The Russian cruiser Marshal Ustinov is the second Project 1164 completed and in service with the Soviet Navy, laid down at 61 Kommuna #445 Yard, in Mykolaiv, on 5 October 1978, Launched on 25 February 1982 and Commissioned on 19 September 1986, Homeported for service in Severomorsk. Named after Dmitriy Ustinov, former Soviet Minister of Defence, she was assigned to the 43rd Missile Ship Division, Russian Northern Fleet. From 2012 to 2016, the cruiser she underwent a major overhaul and was back in service in 2017 but redeployed to the Mediterranean Sea.
Varyag (ex-Chervona Ukraina)
Russian cruiser Varyag was formerly Chervona Ukraina, as third ship of the Slava-class, laid down and built at 61 Kommunara Shipbuilding Plant (SY 445), Mykolaiv on 31 July 1979, launched 28 August 1983 and Commissioned 16 October 1989. Different from her two other sister ships, she is since the Flagship of the Pacific Fleet.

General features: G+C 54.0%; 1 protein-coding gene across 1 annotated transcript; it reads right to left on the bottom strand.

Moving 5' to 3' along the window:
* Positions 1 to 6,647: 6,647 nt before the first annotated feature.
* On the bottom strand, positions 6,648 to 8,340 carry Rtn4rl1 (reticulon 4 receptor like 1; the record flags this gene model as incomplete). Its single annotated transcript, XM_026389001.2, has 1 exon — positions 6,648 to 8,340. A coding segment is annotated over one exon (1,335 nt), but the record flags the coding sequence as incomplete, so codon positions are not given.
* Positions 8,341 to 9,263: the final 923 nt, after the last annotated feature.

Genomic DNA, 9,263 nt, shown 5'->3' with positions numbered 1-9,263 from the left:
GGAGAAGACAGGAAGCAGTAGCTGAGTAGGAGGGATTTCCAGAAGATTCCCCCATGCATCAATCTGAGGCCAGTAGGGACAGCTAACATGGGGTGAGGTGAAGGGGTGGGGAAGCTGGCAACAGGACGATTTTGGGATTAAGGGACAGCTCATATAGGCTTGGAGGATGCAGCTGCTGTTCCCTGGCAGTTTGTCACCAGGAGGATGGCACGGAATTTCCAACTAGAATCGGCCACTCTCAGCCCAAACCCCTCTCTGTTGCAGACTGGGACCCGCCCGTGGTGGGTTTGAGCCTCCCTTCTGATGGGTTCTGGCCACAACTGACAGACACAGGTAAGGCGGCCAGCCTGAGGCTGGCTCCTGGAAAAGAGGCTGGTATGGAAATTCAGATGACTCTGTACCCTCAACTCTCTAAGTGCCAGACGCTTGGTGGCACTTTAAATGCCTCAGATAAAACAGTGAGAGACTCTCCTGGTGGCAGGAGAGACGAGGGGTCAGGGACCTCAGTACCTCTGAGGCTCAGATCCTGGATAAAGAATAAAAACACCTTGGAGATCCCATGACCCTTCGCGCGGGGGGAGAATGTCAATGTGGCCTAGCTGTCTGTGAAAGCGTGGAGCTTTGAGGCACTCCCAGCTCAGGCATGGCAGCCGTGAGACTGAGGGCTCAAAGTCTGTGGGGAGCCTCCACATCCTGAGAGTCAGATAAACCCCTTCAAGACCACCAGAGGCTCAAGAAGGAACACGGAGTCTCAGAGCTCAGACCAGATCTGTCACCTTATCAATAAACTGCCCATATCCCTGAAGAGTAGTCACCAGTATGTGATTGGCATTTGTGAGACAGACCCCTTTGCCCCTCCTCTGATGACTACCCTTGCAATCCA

Ukraina (ex-Komsomolets, ex-Admiral Flota Lobov)
Ukraina was originally ordered by the Soviet Union in the early 1980s as “Admiral Flota Lobov” but after the fall of the early 1990s, she was passed on to Ukraine, and named after the country. However if she was launched in 1990, she is from there, docked unfinished in Mykolaiv to this day. The issues were that completion required many components built in Russia, and between bad will and budget constraints, she was never completed. So much so that in 2010 the Ukrainian parliament stripped the ship of her name and she remained as the unnamed “big rusty grey thing” currently moored at the Mykolayiv Shipyard (former 61 Kommunara Shipbuilding Plant) today.